Snitch tussled the hologram, the texture of warm fuzz flowing under her fingers.

“You’re lucky you’re so damn cute. Now c’mon, we’ve got one more wire to short and it’s on the way home.”

Her hook magnetically locked into place at the outcropping’s edge, leaving her time to swing her arms and smile again before jumping. This time she couldn’t laugh; she’d be at street level in seconds and attracting attention wasn’t what she wanted. A stray giggle slipped out, however, rushed away in the winds carving through her Persian rose hair. The fall took only a scant handful of seconds; to her it felt like a pleasant eternity.

Feet touching the ground, she hit the coiler at her hip, the tether whipping down at ludicrous speeds to meet its holster.

Snitch checked her watch, the forearm-long band displaying 6:42 in big, bold print. She narrowed her eyes and swiped the time away, replacing it with a detail of her mission. The deadline was 7:30.

“Sheeze, that late already?” Snitch muttered, grimacing. “How much time did I waste watching the sunset?”

She pulled up the coordinates of her last target and swapped them over to Chirpy, who dutifully hopped in front of her, eyes charging blue. “Destination information received! Please follow closely, Snitch!”

Pumping her legs Snitch took off down the street, her floating companion hovering two or so feet ahead at all times. There was the occasional turn, a casual twist and an eventual flight of stairs leading below the divide where the old towers still stood, like fingers reaching for an iron ceiling. Orange twilight streams still filtered through the mesh of concrete and steel, but very little managed to penetrate too far into the cavernous depths.

The trip through the underside lasted only about ten minutes, ducking and weaving around the city blocks like water around pebbles. She took pride in how fast she could move, that inescapable feel of wind in her hair; she thanked Obcas every day for the very opportunity that she had such a beautiful and simple gift for running.

Speaking of which, there’s a shrine around here somewhere… Snitch thought. She was beginning to recognize the area; it was close to a rail station, one of many that served as a hub for courier services throughout the city. She smiled, taking a familiar detour, turning left at a parked car. Huh, a Bridgewirth T-4, that’s a rare model…

“Snitch, Snitch! You’ve gone off track. Should I reroute you?” Chirpy asked, hovering up beside the runner.

“Yeah,” she huffed, “restart the mapping when we hit Tundra Avenue.”

“Roger that!” the robot cheered.

Strutting beside brick walls, Snitch dove right around the next corner in the alley.

Ah, there it is.

In the middle of the lane, tucked off to the right, was a statue. Molded out of several plates of bronze, the piece was of a masculine body with a feminine, Asian faced god, haloed by a solid ring. One hand was curled in a meditative pose, the other curled around a knife. Sections were missing, a detriment of scarce material on the author’s behalf, though the absence was worked artfully into the piece, with digital scarring that peaked into the hollow shell.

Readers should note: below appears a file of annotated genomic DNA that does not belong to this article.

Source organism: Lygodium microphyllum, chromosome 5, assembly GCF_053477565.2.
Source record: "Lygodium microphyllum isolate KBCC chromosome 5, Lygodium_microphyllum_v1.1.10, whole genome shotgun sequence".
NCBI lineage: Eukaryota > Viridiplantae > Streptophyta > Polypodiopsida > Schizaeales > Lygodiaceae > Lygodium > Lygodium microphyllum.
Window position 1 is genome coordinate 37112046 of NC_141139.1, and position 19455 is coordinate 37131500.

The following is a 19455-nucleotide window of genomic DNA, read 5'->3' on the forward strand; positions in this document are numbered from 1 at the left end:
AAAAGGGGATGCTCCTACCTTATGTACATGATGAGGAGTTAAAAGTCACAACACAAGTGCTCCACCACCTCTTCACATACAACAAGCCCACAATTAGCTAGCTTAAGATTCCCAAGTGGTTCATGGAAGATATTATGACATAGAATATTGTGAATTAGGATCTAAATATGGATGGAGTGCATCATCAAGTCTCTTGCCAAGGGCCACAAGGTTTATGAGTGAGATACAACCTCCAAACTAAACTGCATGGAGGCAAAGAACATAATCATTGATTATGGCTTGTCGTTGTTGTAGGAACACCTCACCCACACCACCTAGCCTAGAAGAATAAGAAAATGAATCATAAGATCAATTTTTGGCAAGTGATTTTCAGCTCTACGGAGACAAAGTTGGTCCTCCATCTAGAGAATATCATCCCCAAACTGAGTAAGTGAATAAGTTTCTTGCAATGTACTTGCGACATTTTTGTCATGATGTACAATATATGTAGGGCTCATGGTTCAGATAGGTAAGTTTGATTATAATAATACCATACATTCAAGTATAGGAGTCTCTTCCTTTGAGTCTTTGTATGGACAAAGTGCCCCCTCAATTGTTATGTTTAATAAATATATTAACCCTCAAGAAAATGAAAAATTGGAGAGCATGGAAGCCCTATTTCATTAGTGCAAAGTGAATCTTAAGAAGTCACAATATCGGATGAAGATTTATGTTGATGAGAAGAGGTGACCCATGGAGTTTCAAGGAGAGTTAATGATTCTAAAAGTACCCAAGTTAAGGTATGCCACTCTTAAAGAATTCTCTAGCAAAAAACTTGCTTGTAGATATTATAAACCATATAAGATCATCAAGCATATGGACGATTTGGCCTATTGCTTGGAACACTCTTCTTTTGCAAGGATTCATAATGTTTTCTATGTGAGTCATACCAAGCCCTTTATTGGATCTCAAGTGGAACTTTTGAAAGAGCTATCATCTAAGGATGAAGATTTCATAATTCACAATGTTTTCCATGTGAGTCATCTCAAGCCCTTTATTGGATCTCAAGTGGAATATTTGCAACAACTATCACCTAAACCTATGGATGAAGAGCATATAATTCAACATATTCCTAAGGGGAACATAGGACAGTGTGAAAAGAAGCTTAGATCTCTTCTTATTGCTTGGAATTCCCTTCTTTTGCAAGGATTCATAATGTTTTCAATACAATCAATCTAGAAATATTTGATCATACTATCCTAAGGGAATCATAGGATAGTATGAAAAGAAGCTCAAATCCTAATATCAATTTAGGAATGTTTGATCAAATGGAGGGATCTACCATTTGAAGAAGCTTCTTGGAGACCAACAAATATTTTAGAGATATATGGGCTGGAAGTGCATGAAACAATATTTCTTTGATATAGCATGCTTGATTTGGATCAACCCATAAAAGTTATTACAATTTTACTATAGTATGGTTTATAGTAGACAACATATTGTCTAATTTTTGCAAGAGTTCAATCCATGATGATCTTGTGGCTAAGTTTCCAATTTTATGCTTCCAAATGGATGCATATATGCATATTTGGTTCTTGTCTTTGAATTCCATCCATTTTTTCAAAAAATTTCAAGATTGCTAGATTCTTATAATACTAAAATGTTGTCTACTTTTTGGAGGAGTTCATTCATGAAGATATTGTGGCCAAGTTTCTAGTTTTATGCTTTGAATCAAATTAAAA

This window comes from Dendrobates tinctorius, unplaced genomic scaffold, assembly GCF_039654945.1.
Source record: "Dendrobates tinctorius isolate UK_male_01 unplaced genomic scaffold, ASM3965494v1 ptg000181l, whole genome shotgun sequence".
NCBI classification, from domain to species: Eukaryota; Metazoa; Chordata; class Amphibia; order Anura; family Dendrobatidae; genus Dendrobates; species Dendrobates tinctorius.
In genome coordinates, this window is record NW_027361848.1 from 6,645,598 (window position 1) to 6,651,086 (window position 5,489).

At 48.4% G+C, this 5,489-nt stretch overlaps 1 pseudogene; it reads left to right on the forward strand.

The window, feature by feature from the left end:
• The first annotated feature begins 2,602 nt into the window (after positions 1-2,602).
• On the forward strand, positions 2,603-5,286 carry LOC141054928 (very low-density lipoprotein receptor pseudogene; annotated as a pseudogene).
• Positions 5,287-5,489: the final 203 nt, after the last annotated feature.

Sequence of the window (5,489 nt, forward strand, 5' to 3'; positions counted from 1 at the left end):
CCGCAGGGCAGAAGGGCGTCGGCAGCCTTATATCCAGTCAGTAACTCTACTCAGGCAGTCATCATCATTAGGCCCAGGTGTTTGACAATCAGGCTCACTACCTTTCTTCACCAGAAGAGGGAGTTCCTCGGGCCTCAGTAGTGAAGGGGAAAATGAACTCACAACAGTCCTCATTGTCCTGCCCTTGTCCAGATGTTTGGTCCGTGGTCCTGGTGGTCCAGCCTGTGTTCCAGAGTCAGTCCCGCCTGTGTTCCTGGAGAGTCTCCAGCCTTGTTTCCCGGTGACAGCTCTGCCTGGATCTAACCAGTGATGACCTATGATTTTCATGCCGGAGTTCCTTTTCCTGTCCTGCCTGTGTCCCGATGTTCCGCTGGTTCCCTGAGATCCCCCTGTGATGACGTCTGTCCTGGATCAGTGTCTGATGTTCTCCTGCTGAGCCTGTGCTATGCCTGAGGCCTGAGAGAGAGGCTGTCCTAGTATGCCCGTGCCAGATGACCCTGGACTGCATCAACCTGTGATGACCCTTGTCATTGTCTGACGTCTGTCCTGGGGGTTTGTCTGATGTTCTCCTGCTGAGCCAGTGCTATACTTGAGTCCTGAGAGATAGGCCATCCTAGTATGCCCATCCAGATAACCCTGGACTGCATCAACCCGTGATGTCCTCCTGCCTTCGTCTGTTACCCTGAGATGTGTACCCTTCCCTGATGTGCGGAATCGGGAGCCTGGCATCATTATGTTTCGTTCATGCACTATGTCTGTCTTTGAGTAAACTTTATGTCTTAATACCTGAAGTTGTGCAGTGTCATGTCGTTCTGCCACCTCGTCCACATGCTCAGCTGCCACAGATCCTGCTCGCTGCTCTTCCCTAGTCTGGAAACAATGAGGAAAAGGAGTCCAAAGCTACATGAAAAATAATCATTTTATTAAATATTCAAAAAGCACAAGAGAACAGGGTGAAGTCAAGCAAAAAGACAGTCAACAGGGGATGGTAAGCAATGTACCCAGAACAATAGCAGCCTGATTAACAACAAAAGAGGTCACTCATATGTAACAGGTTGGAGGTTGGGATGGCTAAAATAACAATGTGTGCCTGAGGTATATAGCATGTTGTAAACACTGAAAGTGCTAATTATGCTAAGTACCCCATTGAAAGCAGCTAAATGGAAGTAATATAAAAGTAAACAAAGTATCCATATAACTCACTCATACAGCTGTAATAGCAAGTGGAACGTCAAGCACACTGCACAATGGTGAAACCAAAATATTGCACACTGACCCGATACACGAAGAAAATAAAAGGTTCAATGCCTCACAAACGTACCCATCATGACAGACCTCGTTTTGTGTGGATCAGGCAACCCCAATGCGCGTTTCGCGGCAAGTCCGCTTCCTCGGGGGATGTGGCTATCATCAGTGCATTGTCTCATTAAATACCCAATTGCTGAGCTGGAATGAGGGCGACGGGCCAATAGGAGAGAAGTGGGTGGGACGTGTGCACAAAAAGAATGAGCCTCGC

Obcas, deity of chance and opportunity, purveyor of the world, distilling the lessons of patience in pursuit of a goal and the wisdom of when to pursue one across the world. Or, at least Kailnash which, if you asked Snitch, was the whole world.

She dug into her pocket and pulled out a small token, rolling it between her fingers. Currency was largely digital, so tossing coins into fountains and shrines had largely fallen out of favor in the traditional sense. But, with the rise of Kailnash’s very own home-brew religion, a demand for some form of equivalent began to grow. Soon one smart-talking businessman had shown up, offering chips that filled the role for a minimal credit cost. The niche market exploded over night with vendors offering their own wares, some even dedicating chips to different meanings for different deities among the spectrum.

That first salesman had passed away years before Snitch’s time, his name becoming a stamp in Obcas’ legacy as some type of prophet. The chips from the company he’d started became even more profitable after that, ‘more worthy’ they advertised, ‘the official donation’.

Snitch chuckled at that lunacy. Everyone knew that gods were impartial to the donation; it was the thought that counted, or else how could the poor be heard?

There was a small cluster of children gathered around the statue, heads all bowed in respect and prayer. Orphans, by the looks of them.

She kept her steady pace, blowing by the shrine and flicking her token in with practiced ease. Her hand, still outstretched, floated over one of the kids heads, a darker haired boy with a shaggy mop of black hair. Her fingers launched down and ruffled the curls. The kid grunted in irritation, but Snitch just laughed as she flew by.

“Keep prayin’ and workin’ kids, you’ll get there!” Snitch shouted, throwing the collective a cocky grin. The orphans yelled after her, some for breaking their little moment of peace, others laughing with her and cheering her on. She kept her smile and finally hit the street.